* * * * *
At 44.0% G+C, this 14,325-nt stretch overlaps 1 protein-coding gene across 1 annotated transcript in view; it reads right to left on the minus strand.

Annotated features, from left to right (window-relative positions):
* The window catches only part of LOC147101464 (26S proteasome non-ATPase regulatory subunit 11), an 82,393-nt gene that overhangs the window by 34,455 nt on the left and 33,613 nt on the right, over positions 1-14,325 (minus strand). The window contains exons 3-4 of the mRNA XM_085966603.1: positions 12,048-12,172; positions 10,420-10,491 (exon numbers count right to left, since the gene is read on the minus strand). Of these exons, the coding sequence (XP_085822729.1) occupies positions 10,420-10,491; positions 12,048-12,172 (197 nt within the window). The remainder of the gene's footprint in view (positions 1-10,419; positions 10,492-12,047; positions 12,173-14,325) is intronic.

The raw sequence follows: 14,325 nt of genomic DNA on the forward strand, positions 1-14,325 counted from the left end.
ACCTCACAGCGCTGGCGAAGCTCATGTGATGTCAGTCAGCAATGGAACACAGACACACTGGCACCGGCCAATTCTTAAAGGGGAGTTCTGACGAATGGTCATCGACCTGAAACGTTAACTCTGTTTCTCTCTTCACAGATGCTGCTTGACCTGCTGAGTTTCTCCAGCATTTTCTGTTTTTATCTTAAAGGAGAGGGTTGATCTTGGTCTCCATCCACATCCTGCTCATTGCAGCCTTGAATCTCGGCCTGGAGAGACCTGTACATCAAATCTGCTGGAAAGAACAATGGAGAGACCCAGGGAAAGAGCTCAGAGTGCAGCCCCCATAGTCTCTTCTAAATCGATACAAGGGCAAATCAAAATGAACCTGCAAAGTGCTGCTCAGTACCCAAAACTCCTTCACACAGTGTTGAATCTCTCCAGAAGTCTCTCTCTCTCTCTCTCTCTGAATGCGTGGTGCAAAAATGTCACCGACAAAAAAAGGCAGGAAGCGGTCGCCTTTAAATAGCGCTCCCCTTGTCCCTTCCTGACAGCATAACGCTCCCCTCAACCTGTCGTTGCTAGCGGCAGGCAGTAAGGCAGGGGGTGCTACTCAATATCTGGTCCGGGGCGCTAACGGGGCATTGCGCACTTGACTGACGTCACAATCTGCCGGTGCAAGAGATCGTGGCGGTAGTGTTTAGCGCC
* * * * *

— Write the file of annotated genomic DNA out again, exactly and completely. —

At 44.0% G+C, this 14,325-nt stretch overlaps 1 protein-coding gene across 1 annotated transcript in view; it reads right to left on the minus strand.

Annotated features, from left to right (window-relative positions):
* The window catches only part of LOC147101464 (26S proteasome non-ATPase regulatory subunit 11), an 82,393-nt gene that overhangs the window by 34,455 nt on the left and 33,613 nt on the right, over positions 1-14,325 (minus strand). The window contains exons 3-4 of the mRNA XM_085966603.1: positions 12,048-12,172; positions 10,420-10,491 (exon numbers count right to left, since the gene is read on the minus strand). Of these exons, the coding sequence (XP_085822729.1) occupies positions 10,420-10,491; positions 12,048-12,172 (197 nt within the window). The remainder of the gene's footprint in view (positions 1-10,419; positions 10,492-12,047; positions 12,173-14,325) is intronic.

The raw sequence follows: 14,325 nt of genomic DNA on the forward strand, positions 1-14,325 counted from the left end.
ACCTCACAGCGCTGGCGAAGCTCATGTGATGTCAGTCAGCAATGGAACACAGACACACTGGCACCGGCCAATTCTTAAAGGGGAGTTCTGACGAATGGTCATCGACCTGAAACGTTAACTCTGTTTCTCTCTTCACAGATGCTGCTTGACCTGCTGAGTTTCTCCAGCATTTTCTGTTTTTATCTTAAAGGAGAGGGTTGATCTTGGTCTCCATCCACATCCTGCTCATTGCAGCCTTGAATCTCGGCCTGGAGAGACCTGTACATCAAATCTGCTGGAAAGAACAATGGAGAGACCCAGGGAAAGAGCTCAGAGTGCAGCCCCCATAGTCTCTTCTAAATCGATACAAGGGCAAATCAAAATGAACCTGCAAAGTGCTGCTCAGTACCCAAAACTCCTTCACACAGTGTTGAATCTCTCCAGAAGTCTCTCTCTCTCTCTCTCTCTGAATGCGTGGTGCAAAAATGTCACCGACAAAAAAAGGCAGGAAGCGGTCGCCTTTAAATAGCGCTCCCCTTGTCCCTTCCTGACAGCATAACGCTCCCCTCAACCTGTCGTTGCTAGCGGCAGGCAGTAAGGCAGGGGGTGCTACTCAATATCTGGTCCGGGGCGCTAACGGGGCATTGCGCACTTGACTGACGTCACAATCTGCCGGTGCAAGAGATCGTGGCGGTAGTGTTTAGCGCC